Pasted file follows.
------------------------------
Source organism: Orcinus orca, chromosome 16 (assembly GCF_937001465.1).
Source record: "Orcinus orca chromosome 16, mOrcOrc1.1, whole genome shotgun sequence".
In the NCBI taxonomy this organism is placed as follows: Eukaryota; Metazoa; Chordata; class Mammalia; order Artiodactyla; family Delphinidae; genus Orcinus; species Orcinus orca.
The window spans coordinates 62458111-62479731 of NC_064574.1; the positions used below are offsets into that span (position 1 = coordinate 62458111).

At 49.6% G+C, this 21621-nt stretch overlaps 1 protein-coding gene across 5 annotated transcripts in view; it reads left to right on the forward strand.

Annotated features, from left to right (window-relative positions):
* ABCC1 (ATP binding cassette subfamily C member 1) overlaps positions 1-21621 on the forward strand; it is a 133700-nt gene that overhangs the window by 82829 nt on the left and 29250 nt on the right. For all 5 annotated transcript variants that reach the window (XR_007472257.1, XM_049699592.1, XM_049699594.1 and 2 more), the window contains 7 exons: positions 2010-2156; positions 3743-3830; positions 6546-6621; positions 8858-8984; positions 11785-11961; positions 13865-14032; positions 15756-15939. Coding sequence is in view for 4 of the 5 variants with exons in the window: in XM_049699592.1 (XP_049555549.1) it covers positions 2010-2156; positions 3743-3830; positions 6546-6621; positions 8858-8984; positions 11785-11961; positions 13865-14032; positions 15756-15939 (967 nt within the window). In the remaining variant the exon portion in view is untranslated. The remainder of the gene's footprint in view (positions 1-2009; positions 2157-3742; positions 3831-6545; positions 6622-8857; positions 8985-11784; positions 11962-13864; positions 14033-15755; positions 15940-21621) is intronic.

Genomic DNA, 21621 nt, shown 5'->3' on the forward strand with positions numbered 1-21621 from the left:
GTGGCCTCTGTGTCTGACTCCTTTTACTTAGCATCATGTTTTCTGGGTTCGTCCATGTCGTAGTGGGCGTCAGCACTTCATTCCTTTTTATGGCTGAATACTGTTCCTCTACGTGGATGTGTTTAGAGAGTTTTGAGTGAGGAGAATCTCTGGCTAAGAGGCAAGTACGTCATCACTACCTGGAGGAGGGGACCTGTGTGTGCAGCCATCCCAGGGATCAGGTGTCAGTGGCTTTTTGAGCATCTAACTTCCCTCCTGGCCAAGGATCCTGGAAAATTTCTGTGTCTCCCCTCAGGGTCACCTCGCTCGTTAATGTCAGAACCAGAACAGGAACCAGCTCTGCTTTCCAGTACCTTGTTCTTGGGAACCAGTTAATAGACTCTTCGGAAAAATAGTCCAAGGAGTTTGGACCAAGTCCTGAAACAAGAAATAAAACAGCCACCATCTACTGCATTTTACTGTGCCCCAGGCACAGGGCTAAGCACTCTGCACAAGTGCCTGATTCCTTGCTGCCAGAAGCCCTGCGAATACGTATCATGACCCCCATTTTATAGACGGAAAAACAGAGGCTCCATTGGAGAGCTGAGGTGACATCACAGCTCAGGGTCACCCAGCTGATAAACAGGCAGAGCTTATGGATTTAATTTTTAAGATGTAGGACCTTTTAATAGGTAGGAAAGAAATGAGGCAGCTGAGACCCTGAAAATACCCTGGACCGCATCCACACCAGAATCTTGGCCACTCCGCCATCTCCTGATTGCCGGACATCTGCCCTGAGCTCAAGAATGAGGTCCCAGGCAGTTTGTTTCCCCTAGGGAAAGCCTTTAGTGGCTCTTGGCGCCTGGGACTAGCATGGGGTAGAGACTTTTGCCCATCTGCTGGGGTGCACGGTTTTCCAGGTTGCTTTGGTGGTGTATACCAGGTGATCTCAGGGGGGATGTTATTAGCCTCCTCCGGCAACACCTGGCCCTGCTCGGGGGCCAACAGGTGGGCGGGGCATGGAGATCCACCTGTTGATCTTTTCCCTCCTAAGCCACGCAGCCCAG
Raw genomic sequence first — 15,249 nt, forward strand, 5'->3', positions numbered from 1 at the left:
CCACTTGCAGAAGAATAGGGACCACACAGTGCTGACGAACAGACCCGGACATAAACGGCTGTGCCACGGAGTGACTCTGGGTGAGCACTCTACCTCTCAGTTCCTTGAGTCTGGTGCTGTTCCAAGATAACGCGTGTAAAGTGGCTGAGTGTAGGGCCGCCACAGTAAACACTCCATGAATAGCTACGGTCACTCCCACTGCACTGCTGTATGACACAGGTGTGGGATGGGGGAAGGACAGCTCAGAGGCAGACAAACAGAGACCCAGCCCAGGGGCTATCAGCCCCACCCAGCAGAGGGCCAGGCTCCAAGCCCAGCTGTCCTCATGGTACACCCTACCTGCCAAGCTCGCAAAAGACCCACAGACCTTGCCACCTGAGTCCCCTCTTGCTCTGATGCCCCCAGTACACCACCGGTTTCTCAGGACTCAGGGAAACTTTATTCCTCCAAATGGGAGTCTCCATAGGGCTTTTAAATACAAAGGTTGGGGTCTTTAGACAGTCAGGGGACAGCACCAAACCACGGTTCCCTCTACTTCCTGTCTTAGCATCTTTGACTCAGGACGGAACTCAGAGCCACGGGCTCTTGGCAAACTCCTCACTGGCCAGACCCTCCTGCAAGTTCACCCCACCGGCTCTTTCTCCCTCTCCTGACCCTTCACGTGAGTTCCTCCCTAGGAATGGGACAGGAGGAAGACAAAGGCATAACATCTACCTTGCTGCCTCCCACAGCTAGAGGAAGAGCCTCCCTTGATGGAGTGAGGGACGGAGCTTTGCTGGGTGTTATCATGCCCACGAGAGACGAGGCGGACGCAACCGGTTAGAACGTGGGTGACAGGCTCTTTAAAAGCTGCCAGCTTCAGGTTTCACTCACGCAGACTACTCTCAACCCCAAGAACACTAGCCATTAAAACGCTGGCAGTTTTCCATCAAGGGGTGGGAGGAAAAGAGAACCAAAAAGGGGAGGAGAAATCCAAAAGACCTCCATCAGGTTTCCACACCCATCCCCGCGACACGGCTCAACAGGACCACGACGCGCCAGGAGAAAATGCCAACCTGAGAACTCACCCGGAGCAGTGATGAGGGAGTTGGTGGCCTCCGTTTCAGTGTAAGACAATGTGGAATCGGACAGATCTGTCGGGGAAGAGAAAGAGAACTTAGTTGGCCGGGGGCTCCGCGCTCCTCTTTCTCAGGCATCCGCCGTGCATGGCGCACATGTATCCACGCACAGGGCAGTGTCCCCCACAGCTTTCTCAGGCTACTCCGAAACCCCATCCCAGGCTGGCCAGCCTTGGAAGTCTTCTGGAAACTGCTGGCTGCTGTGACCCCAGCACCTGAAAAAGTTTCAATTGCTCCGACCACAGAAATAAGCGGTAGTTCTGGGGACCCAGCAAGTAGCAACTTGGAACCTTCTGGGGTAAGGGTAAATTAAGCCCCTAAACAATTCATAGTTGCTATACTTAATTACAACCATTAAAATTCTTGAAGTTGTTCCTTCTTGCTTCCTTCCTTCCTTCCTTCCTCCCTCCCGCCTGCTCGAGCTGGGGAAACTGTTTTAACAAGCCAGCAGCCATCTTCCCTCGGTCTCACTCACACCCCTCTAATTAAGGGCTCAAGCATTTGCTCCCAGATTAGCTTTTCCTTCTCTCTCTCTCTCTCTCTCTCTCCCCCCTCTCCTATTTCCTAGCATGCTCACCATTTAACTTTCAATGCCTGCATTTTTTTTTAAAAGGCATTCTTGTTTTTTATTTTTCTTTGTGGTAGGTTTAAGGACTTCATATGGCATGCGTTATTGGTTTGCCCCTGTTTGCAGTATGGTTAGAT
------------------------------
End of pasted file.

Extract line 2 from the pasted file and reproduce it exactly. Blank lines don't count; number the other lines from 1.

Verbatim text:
Source record: "Orcinus orca chromosome 16, mOrcOrc1.1, whole genome shotgun sequence".